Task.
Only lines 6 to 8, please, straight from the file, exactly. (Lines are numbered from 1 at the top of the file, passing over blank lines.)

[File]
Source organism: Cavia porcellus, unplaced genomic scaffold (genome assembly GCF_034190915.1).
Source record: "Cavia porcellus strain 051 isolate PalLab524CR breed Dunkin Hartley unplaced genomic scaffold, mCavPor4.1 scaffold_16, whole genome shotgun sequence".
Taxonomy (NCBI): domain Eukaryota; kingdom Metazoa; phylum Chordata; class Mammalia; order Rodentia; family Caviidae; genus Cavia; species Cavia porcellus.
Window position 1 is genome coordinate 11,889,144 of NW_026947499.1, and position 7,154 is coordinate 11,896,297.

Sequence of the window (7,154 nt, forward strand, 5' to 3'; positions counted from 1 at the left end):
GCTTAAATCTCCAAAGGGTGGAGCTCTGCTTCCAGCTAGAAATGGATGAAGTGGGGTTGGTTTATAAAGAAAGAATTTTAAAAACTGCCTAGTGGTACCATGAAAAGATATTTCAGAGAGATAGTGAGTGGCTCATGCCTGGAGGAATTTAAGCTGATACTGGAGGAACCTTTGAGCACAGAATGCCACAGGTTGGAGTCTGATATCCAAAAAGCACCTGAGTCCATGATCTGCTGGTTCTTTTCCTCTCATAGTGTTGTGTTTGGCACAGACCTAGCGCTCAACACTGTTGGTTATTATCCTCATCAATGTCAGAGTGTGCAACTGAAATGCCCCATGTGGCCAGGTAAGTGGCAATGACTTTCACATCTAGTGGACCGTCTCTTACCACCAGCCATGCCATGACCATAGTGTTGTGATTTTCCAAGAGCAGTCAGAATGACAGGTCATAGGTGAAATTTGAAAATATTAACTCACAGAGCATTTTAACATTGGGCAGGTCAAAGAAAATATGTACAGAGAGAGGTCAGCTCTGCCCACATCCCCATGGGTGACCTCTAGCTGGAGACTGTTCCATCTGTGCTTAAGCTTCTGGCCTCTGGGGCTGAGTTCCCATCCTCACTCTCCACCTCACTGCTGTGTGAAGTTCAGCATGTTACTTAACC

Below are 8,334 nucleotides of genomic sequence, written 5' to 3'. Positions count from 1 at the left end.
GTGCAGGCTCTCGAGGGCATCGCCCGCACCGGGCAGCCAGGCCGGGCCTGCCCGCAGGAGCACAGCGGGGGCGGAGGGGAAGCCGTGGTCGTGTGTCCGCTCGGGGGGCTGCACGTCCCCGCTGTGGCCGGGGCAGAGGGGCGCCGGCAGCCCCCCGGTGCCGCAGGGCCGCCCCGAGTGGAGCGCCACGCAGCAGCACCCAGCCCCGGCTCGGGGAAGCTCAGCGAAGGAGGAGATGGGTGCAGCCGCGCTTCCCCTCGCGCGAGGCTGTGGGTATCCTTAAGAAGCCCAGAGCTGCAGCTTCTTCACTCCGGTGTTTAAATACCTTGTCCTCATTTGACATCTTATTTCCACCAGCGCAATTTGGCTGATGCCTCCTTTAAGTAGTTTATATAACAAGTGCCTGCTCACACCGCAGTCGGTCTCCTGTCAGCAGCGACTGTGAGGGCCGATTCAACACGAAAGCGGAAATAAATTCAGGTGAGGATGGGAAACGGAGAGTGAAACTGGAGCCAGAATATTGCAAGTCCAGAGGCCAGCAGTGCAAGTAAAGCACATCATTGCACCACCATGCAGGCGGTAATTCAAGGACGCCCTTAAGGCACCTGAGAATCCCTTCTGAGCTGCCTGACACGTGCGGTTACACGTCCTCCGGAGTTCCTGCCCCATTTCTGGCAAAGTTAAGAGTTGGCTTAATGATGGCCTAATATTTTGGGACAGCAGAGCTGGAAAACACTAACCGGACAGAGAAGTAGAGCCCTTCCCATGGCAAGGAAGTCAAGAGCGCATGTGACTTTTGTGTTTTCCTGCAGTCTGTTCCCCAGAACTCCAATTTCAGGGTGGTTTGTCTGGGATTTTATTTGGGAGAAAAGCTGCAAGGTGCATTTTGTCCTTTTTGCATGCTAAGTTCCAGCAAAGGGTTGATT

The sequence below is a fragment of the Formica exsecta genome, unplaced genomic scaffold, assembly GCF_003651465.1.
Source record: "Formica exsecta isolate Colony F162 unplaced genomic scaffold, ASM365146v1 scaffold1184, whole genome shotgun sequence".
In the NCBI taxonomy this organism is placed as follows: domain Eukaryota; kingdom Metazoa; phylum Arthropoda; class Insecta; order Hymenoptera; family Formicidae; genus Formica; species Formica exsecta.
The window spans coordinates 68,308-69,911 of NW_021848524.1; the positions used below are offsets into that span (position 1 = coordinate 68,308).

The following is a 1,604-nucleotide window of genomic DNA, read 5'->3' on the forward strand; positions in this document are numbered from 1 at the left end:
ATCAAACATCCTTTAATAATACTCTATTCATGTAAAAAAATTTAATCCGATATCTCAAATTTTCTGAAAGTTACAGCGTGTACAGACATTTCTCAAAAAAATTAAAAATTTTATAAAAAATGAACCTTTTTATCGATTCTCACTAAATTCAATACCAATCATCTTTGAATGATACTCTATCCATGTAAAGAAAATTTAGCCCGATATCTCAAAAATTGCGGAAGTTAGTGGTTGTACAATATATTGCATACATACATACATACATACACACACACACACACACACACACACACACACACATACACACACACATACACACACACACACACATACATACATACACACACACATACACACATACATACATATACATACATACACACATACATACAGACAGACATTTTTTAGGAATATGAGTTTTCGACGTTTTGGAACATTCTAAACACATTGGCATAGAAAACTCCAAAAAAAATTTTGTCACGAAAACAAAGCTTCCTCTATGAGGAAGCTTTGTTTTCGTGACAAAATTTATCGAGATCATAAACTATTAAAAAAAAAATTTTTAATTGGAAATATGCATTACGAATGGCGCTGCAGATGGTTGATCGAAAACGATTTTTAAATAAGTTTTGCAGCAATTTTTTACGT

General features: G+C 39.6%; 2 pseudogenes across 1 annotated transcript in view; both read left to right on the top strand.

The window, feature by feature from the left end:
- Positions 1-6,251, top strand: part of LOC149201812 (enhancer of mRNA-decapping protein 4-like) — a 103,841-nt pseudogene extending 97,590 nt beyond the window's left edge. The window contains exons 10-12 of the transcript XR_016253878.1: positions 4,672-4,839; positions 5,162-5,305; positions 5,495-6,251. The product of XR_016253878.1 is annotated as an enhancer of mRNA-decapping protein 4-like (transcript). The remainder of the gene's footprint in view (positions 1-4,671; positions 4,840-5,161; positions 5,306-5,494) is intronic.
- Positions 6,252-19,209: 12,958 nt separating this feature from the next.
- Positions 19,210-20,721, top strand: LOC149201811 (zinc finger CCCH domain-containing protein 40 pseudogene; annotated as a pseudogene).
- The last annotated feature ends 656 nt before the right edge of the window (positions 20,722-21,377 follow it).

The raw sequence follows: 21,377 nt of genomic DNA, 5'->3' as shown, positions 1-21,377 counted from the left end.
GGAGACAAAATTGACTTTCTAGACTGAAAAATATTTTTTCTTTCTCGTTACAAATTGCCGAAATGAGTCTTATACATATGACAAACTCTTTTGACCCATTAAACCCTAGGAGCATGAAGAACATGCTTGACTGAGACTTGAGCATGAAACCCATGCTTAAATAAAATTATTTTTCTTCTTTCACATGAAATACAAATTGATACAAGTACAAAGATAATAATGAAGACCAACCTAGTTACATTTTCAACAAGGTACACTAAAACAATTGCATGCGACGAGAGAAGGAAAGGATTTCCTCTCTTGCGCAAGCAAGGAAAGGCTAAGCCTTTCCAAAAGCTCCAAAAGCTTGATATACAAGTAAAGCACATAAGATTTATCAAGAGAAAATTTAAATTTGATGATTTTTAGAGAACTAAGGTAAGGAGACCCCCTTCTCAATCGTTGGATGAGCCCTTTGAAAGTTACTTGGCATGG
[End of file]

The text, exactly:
GCTTAAATCTCCAAAGGGTGGAGCTCTGCTTCCAGCTAGAAATGGATGAAGTGGGGTTGGTTTATAAAGAAAGAATTTTAAAAACTGCCTAGTGGTACCATGAAAAGATATTTCAGAGAGATAGTGAGTGGCTCATGCCTGGAGGAATTTAAGCTGATACTGGAGGAACCTTTGAGCACAGAATGCCACAGGTTGGAGTCTGATATCCAAAAAGCACCTGAGTCCATGATCTGCTGGTTCTTTTCCTCTCATAGTGTTGTGTTTGGCACAGACCTAGCGCTCAACACTGTTGGTTATTATCCTCATCAATGTCAGAGTGTGCAACTGAAATGCCCCATGTGGCCAGGTAAGTGGCAATGACTTTCACATCTAGTGGACCGTCTCTTACCACCAGCCATGCCATGACCATAGTGTTGTGATTTTCCAAGAGCAGTCAGAATGACAGGTCATAGGTGAAATTTGAAAATATTAACTCACAGAGCATTTTAACATTGGGCAGGTCAAAGAAAATATGTACAGAGAGAGGTCAGCTCTGCCCACATCCCCATGGGTGACCTCTAGCTGGAGACTGTTCCATCTGTGCTTAAGCTTCTGGCCTCTGGGGCTGAGTTCCCATCCTCACTCTCCACCTCACTGCTGTGTGAAGTTCAGCATGTTACTTAACC

Below are 8,334 nucleotides of genomic sequence, written 5' to 3'. Positions count from 1 at the left end.
GTGCAGGCTCTCGAGGGCATCGCCCGCACCGGGCAGCCAGGCCGGGCCTGCCCGCAGGAGCACAGCGGGGGCGGAGGGGAAGCCGTGGTCGTGTGTCCGCTCGGGGGGCTGCACGTCCCCGCTGTGGCCGGGGCAGAGGGGCGCCGGCAGCCCCCCGGTGCCGCAGGGCCGCCCCGAGTGGAGCGCCACGCAGCAGCACCCAGCCCCGGCTCGGGGAAGCTCAGCGAAGGAGGAGATGGGTGCAGCCGCGCTTCCCCTCGCGCGAGGCTGTGGGTATCCTTAAGAAGCCCAGAGCTGCAGCTTCTTCACTCCGGTGTTTAAATACCTTGTCCTCATTTGACATCTTATTTCCACCAGCGCAATTTGGCTGATGCCTCCTTTAAGTAGTTTATATAACAAGTGCCTGCTCACACCGCAGTCGGTCTCCTGTCAGCAGCGACTGTGAGGGCCGATTCAACACGAAAGCGGAAATAAATTCAGGTGAGGATGGGAAACGGAGAGTGAAACTGGAGCCAGAATATTGCAAGTCCAGAGGCCAGCAGTGCAAGTAAAGCACATCATTGCACCACCATGCAGGCGGTAATTCAAGGACGCCCTTAAGGCACCTGAGAATCCCTTCTGAGCTGCCTGACACGTGCGGTTACACGTCCTCCGGAGTTCCTGCCCCATTTCTGGCAAAGTTAAGAGTTGGCTTAATGATGGCCTAATATTTTGGGACAGCAGAGCTGGAAAACACTAACCGGACAGAGAAGTAGAGCCCTTCCCATGGCAAGGAAGTCAAGAGCGCATGTGACTTTTGTGTTTTCCTGCAGTCTGTTCCCCAGAACTCCAATTTCAGGGTGGTTTGTCTGGGATTTTATTTGGGAGAAAAGCTGCAAGGTGCATTTTGTCCTTTTTGCATGCTAAGTTCCAGCAAAGGGTTGATT